Since December 12th the sole road connecting Armenia and the self-proclaimed Republic of Artsakh has been blocked by self-described Azeri environmental activists. The Lachin Corridor is Artsakh’s only supply route for food, medical supplies, and other essentials.
— Siranush Sargsyan (@SiranushSargsy1) January 2, 2023
Already widespread shortages have begun as the Artsakh government has begun to tap into state reserves for essentials. Grocery stores and market places provide nothing but empty shelves. Hospitals are unable to transport highly vulnerable patients to Armenia to receive treatment they do not have the capacity to provide. One such patient has died after being unable to be transported to Armenia.
On the 25th of December a large protest was held in Stepanakert, Artsakh’s capital city, to demand the opening of the corridor. 70,000 people, over half of Artsakh’s population, was in attendance.
On top of Armenia and Artsakh’s diplomatic protests, Spain, France, Ireland, Uruguay, and several other state bodies have issued condemnations and demanded what they say is a blockade by Azerbaijan’s government, be lifted. Armenia itself has filed an « urgent request » to the International Court of Justice, to no avail.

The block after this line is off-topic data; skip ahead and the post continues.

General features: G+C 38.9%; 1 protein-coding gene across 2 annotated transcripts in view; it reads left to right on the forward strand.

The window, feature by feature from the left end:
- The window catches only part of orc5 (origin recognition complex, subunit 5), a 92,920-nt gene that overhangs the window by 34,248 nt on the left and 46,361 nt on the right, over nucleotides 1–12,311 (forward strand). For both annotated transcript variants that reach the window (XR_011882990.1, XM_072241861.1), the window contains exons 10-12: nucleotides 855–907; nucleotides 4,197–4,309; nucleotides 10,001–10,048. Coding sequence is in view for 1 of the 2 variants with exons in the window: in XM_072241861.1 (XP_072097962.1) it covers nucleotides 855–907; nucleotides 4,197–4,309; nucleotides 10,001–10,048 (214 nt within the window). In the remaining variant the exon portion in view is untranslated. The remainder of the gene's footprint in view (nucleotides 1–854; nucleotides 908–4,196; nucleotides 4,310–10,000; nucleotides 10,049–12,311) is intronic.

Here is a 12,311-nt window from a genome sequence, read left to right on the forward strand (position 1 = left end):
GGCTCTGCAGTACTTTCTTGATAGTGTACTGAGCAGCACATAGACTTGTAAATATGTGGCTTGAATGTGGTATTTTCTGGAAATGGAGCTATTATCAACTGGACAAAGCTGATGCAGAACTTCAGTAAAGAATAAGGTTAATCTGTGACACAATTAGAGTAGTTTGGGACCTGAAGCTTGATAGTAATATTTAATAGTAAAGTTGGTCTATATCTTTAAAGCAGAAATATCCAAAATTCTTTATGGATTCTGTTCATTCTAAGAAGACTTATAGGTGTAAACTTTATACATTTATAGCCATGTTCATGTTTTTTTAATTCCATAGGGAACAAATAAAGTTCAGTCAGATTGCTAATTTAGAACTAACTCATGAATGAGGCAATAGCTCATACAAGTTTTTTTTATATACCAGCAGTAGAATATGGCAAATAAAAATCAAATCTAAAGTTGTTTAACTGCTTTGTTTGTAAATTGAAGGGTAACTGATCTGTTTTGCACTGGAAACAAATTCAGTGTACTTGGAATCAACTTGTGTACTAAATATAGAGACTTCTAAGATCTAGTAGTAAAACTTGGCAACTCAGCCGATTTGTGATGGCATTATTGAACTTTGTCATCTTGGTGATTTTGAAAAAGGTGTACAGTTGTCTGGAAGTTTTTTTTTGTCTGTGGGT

Though Russian Peacekeepers have been monitoring the protestors, they have thus far been unable to clear them in any fashion.
The Azeri protestors blocking the corridor themselves claim to be protesting what they call an « illegal » mining project by Artsakh’s government. The mining project has, since the blockade’s beginning, stopped. Artsakh’s government also offered to allow international observers to come in and assure that the projects environmental standards were up to code. Several protestors have been shown to have connections to Azerbaijan’s military.
Yet another of the Azerbaijani "eco-activists" blocking the Lachin corridor and trapping 120k Armenians in Nagorno-Karabakh.
The Azerbaijani blockade on NK is going into its 29th day. pic.twitter.com/4EQxCJN9sC
— Lindsey Snell (@LindseySnell) January 8, 2023
The blockade, should it continue, spells a troublesome situation for Artsakh’s 120,000 people, particularly with food shortages beginning and snow having fallen as of last night. Attempts to create an air corridor at Stepanakerts airport have also thus far been unsuccessful.